It seems doubtful that any headway was ever made on the construction of the Hippodrome in our city, however. In Spring of 1913, Yates finally admitted that the circuit plan in Vancouver (and thus elsewhere in the nation) was dead. Inscrutably, Yates blamed “Montreal interests” for the failure of the Vancouver theatre. Montreal seems to me to have been a convenient scapegoat. As we have seen, the bulk of the financing came from England; and the balance of capital was to be provided by fundraising in the city in which the theatre was to be located. I can’t see what Montreal funds (or lack thereof) would have to do with the failure of the Vancouver Hippodrome (World 25 March 1913).

My suspicion is that the English investors had developed a severe case of cold feet. Frankly, I doubt that the Canadian Hippodromes scheme would have worked even with several of the major Canadian cities still onboard. The capital outlay for the theatres, plus the shipping and travel and other costs across this very large country would have been staggering. I suspect that this aspect was underestimated by the capitalists.

When all was said and done, the whole scheme seems to have been a pipe dream.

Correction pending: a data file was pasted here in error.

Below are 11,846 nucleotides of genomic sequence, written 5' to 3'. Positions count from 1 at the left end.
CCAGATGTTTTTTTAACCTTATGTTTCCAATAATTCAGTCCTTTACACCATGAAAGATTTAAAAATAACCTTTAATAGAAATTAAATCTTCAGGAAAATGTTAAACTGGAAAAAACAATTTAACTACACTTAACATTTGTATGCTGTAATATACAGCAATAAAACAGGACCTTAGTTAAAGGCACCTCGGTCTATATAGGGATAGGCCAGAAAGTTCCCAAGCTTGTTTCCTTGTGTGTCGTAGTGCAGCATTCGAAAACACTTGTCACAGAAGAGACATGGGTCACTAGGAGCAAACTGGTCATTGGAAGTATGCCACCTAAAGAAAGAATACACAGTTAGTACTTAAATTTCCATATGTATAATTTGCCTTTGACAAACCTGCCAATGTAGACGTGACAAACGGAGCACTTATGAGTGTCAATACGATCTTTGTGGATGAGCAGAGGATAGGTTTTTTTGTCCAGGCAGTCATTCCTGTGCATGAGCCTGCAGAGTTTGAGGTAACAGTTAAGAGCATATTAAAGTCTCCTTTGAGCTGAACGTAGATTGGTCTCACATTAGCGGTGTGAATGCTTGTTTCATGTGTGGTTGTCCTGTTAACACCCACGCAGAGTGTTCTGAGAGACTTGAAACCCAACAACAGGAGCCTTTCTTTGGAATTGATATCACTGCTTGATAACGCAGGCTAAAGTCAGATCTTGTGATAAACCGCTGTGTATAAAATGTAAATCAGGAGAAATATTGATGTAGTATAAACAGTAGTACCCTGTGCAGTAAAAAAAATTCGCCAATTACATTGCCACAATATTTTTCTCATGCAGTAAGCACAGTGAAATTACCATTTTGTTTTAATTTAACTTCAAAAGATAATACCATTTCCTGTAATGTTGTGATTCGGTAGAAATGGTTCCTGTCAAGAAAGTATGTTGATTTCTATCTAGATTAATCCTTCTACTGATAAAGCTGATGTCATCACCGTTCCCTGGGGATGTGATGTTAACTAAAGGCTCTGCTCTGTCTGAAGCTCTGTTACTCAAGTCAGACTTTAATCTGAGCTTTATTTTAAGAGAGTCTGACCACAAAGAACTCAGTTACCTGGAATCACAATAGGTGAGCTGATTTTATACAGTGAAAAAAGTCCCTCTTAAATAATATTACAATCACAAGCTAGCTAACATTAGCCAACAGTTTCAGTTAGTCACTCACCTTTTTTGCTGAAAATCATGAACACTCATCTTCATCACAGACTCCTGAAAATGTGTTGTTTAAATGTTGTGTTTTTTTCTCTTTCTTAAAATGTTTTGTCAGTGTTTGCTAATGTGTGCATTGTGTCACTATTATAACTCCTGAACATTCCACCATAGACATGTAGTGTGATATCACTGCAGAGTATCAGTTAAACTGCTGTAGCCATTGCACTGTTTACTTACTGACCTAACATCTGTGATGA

1. What is a hippodrome? 19th century references were primarily to circuses or to equestrian events or places where such events were held. By the early years of the 20th century, however, the meaning had shifted to refer to a live theatrical location — a playhouse. This was the meaning attached to the Vancouver Hippodrome (and other planned Canadian hippodromes). There was, in addition to the London Hippodrome, a Bristol Hippodrome and a New York Hippodrome (and these are just two examples).
  2. Since the construction of the new (current) Granville Bridge in 1954, Pacific has run beneath Granville (the two streets no longer cross one another on the same level as they did when the older, lower, bridge was still standing).
  3. The drawing of the Vancouver Hippodrome shown at the beginning of this post is the only one of which I’m aware. None of the other Canadian cities seem to have got to the drawing stage.
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2 Responses to Vancouver’s Hippodrome Pipe Dream

  1. Neil Whaley says:

    An enjoyable post, Murray. Martin Harvey rears his head again!